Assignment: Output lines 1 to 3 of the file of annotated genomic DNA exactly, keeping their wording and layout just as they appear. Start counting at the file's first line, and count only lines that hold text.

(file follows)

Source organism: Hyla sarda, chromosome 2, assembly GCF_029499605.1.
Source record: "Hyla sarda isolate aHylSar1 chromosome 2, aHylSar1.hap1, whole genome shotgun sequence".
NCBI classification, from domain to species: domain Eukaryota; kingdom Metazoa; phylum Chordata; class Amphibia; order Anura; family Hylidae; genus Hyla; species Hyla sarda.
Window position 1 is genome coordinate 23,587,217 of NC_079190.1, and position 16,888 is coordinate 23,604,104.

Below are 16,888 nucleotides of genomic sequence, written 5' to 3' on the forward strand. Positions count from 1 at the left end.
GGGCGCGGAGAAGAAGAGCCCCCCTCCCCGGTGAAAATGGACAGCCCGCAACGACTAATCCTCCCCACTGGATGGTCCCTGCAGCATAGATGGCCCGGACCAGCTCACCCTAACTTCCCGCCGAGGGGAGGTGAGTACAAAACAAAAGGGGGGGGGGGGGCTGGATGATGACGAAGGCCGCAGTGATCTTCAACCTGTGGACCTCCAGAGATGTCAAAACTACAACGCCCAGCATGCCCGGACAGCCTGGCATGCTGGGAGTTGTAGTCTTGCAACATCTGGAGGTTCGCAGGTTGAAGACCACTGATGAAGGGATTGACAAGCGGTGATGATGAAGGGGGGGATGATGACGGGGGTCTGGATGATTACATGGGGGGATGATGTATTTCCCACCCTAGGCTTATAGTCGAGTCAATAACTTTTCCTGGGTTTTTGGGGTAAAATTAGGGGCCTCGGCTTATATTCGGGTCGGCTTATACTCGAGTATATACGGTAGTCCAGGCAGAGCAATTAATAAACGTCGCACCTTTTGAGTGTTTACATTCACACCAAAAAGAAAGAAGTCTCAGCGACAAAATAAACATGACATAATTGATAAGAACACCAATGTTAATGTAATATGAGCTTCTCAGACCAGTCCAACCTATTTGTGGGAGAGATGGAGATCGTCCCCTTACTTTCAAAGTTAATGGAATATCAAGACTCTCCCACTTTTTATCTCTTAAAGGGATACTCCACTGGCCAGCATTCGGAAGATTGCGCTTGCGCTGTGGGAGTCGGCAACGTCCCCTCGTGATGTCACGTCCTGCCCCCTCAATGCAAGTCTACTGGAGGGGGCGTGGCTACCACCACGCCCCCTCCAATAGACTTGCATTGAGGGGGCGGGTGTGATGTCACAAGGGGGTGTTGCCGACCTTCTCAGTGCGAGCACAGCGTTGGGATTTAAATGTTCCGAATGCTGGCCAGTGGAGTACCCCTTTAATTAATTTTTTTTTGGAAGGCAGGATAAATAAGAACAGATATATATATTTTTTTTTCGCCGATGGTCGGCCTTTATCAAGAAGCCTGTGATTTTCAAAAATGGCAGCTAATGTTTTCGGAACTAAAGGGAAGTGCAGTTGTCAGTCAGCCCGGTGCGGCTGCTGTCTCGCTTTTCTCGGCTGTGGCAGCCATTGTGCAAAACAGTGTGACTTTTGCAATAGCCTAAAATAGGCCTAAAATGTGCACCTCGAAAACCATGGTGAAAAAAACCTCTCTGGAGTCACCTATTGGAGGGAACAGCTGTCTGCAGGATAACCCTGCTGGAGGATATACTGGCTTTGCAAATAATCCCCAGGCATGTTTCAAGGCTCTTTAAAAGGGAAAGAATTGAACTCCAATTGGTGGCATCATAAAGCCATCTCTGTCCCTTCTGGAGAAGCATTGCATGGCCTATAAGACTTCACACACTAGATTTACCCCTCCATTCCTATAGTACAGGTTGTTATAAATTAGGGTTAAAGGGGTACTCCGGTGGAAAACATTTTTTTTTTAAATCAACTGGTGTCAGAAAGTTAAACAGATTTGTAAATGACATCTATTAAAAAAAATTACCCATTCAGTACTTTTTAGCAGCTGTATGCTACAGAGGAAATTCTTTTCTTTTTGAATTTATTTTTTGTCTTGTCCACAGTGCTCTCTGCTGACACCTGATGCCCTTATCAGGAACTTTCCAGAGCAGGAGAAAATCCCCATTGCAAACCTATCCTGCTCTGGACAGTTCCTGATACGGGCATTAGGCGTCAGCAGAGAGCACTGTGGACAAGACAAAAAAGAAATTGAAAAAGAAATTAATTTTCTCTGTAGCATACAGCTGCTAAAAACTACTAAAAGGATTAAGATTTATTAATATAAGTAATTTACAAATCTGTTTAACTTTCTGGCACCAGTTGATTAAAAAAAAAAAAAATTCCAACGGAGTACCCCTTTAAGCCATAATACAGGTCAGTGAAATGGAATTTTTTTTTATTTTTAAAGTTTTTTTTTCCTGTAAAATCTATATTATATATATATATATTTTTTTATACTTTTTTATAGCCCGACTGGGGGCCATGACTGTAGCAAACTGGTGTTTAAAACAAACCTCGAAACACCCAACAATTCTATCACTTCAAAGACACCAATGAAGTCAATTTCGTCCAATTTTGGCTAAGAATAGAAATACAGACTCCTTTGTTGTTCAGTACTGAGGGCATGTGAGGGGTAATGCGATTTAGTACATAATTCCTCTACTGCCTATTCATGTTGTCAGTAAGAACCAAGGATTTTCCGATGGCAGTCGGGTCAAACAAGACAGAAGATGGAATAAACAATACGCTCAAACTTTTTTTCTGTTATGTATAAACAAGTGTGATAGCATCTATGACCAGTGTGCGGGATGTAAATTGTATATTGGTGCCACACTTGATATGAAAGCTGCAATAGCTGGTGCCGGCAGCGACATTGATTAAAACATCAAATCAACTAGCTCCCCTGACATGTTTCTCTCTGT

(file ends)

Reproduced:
Source organism: Hyla sarda, chromosome 2, assembly GCF_029499605.1.
Source record: "Hyla sarda isolate aHylSar1 chromosome 2, aHylSar1.hap1, whole genome shotgun sequence".
NCBI classification, from domain to species: domain Eukaryota; kingdom Metazoa; phylum Chordata; class Amphibia; order Anura; family Hylidae; genus Hyla; species Hyla sarda.